Once Barr took over as AG, on February 14, 2019, Durham's "review" quickly turned into a criminal investigation, building off Horowitz's interim report. Barr himself made no secret of his view that the entire Russia Hoax was, in fact, a hoax--a criminal investigation that lacked any predication and therefore legal basis. A misuse of government authority with possible criminal intent. As I had maintained all along, the lack of predication for Crossfire Hurricane meant, ipso facto, that the Mueller witchhunt also lacked predication. Therefore it could only be a matter of time before Barr/Durham drew Team Mueller within their crosshairs. Virtually every day has made it more and more clear that that is, in fact, a major focus of Durham's investigation. The point of entry for that investigation has been twofold: Once again the Carter Page FISA and its renewals, that continued under Team Mueller, and Team Mueller's attempts to frame Michael Flynn--which continue even now with the complicity of the federal courts under the DC Circuit Court of Appeals.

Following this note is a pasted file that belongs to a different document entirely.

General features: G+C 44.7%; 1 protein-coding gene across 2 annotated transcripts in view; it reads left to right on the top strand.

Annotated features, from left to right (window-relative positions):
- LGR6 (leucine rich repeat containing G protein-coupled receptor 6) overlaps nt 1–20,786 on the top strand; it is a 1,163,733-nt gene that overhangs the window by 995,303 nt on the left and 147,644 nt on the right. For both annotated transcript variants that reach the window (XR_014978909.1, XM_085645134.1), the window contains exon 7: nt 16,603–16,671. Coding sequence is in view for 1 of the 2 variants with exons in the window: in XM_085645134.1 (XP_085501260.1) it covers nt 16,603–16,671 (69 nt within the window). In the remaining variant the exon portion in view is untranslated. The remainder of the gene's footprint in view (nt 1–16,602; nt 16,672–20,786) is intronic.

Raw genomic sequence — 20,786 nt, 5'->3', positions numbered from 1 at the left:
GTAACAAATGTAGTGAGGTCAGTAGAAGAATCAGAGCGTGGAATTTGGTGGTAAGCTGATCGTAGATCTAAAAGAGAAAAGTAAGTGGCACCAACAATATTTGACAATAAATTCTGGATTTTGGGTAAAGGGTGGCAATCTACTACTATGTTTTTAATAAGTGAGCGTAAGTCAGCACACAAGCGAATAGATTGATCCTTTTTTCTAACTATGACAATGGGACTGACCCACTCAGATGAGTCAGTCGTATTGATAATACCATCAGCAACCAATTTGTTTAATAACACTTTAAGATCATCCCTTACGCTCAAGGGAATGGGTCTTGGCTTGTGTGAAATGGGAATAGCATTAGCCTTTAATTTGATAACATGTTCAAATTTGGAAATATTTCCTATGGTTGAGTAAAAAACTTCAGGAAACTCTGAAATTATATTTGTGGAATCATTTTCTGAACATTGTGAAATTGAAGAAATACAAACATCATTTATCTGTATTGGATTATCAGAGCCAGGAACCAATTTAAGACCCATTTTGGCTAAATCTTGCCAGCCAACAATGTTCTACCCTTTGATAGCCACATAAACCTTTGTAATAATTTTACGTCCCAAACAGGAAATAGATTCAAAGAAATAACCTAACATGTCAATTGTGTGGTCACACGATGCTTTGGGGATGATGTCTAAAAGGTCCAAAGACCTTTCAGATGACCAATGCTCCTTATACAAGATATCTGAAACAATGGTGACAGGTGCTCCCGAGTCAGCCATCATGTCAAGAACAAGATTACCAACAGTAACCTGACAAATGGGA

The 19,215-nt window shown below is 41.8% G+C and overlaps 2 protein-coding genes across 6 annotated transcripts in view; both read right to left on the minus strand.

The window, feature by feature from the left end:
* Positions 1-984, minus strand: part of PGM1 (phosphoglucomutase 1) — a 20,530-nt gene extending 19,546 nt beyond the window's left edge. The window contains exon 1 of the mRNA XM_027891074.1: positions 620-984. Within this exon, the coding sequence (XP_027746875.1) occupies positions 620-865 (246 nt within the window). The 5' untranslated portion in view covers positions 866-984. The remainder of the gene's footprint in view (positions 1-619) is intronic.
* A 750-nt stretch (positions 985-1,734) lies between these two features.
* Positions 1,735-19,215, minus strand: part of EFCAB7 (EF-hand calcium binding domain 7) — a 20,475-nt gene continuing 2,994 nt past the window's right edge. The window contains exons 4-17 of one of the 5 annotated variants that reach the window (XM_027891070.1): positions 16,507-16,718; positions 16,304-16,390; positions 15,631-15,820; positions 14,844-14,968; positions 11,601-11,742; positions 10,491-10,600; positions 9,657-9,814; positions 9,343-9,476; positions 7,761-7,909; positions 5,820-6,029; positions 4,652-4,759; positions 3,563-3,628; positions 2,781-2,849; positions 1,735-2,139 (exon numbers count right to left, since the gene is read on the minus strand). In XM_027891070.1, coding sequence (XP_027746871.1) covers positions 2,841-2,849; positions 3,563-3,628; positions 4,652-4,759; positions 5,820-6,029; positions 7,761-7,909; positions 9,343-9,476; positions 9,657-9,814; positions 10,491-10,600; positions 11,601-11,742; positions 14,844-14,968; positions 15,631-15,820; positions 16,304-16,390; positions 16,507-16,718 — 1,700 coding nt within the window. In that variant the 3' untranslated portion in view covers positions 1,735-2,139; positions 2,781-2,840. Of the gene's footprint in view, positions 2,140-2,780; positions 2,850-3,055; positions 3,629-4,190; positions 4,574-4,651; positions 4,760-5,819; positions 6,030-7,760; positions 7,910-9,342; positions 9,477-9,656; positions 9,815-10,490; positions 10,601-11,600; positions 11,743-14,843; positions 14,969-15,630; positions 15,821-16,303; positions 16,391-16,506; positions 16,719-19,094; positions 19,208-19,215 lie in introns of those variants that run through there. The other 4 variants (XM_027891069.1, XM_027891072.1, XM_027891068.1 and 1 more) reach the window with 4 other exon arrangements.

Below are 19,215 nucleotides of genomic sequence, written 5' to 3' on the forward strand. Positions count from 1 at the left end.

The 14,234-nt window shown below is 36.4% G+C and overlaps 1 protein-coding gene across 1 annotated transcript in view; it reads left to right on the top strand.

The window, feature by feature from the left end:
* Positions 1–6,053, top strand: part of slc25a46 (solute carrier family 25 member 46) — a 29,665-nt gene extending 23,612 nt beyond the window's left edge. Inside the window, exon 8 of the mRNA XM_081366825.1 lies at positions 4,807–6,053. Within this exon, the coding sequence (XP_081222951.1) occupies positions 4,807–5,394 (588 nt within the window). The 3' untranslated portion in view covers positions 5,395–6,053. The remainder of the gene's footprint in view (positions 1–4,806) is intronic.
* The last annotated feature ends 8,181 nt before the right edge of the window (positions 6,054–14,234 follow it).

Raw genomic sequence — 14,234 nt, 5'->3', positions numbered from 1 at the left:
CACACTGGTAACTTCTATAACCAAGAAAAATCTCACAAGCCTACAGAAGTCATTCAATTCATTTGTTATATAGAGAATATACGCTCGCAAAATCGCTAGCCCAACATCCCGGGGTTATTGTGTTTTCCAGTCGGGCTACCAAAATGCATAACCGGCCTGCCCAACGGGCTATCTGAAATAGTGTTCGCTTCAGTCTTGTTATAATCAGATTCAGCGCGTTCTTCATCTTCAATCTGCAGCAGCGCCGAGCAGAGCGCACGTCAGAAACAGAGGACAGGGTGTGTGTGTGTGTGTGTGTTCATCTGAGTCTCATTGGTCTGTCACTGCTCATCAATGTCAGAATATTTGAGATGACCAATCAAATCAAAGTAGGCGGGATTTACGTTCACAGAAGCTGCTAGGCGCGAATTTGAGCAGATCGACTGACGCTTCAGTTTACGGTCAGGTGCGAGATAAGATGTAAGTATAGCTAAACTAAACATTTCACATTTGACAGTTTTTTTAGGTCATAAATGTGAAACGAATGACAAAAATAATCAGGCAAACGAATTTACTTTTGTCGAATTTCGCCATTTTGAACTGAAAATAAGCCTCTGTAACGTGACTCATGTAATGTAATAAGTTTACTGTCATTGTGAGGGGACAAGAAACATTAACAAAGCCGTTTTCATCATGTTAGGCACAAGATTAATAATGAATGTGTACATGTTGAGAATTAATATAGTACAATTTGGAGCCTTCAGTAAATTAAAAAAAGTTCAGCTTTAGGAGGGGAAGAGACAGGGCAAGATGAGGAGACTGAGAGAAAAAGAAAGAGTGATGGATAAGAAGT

No one who has read Horowitz's report can doubt that it contains much material that would be extremely helpful to any subsequent criminal investigation--such as Durham's. The problem, as we explained, lies in the possibility that Horowitz's investigators may have compelled testimony from some of the persons they interviewed--that is, used the threat of disciplinary action to compel cooperation. That's legitimate for internal disciplinary investigations, but in the context of a criminal investigation raises Fifth Amendment issues.
Of particular concern for Durham would be the fact that Horowitz interviewed so many of the key players, including several persons who are believed to be key cooperators with Durham's investigation: James Baker, Bruce Ohr, Kevin Clinesmith, Joe Pientka. If their testimony was acquired in a way that could be construed as compelled, then even though their testimony could be used in internal DoJ disciplinary proceedings, any use that Durham made of that testimony in a prosecution could be excluded as a violation of the right against self incrimination.